(Photo: Andrea Kremper)

Hengelbrock has now not only studied the autograph, but was also able to fall back on research results from the Bärenreiter publishing house, which is currently working together with the original Italian publisher on the first historical-critical edition of the work. In the Festspielhaus Baden-Baden, for example, there is no completely different piece to be experienced, but it is clearly weighted differently: the drinking chorus in the second part in particular is much more extensive and thus forms a real counterweight to the (also longer) Easter jubilee in the first. The Balthasar Neumann Choir sings with impressive intonation, slim, but with the ability to explode. The actually wild chromaticism of the drinking song becomes a bacchanalian frenzy: Catholic sensuality responds to Catholic worship (which Hengelbrock emphasizes by prefixing the performance with the Credo from the young Giacomo Puccini’s “Messa di Gloria” ten years earlier).

The other decisive point is the cast of Santuzza: with a higher soprano, she and her rival Lola become real opponents, because Mascagni actually composed Lola for a lighter mezzo-soprano (in Baden-Baden: Eva Zaïcik). Especially since Hengelbrock has made a real discovery with the young Carolina López Moreno. The soprano, who was born in Germany but has so far been little known in this country, definitely has dramatic potential, cleverly integrates the depth, but above all convinces with her many internalized colors, which are reduced to the piano – which makes the role seem more touching. The tenor may also die in the end: it is the life of a young woman that actually ends prematurely here.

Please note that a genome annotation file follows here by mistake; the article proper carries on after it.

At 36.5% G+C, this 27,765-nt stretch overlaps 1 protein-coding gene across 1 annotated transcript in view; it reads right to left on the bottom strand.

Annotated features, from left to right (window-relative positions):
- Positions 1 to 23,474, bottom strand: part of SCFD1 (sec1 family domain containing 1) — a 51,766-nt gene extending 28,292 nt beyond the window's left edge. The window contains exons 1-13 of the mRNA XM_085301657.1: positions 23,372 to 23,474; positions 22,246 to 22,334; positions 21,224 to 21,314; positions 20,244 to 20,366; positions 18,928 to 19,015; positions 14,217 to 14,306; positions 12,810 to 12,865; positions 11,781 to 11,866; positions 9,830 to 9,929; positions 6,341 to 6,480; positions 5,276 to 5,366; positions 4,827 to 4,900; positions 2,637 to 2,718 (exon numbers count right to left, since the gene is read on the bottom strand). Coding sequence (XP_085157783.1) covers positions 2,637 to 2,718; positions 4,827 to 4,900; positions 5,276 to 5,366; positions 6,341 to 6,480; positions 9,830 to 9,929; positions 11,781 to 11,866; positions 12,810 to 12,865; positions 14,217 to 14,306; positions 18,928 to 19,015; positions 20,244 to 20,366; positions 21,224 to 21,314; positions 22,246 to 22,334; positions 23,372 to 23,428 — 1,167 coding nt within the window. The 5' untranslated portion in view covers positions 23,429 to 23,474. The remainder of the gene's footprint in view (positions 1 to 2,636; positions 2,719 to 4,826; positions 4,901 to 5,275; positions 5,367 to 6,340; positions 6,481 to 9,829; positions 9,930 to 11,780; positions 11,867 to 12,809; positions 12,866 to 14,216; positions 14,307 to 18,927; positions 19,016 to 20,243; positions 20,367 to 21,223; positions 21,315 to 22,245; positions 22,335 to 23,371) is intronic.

A serene southern sky now seems to be hovering over the Opera

The youthful moment is reinforced by the original sound practice of the Balthasar Neumann Orchestra, in which the strings, also unfamiliar with this repertoire, play gut strings. Because the violins don’t flood everything with constant vibrato, the basic sound is more delicate, more chaste, so to speak. At the same time, it leaves more room for the deep strings and wind instruments, which edgily underline the dramatic effects. Hengelbrock contrasts the sound characters sharply: a cheerful, southern sky seems to hover over the opera, lightly and casually poetically. But in the depths of this village simmers an equally casual, all the more cruel tragedy.

“What you theater people call your tradition is your laziness and sloppiness,” Gustav Mahler once swore. Since then, it has become common practice for many works to tend to be played in the original version. When the new edition of “Cavalleria rusticana” is published next year by Bärenreiter-Verlag, as announced, it is to be hoped that everything that Mascagni composed can finally be read in it. And the opera houses integrate the hitherto unknown material into their scenic performances as quickly as possible.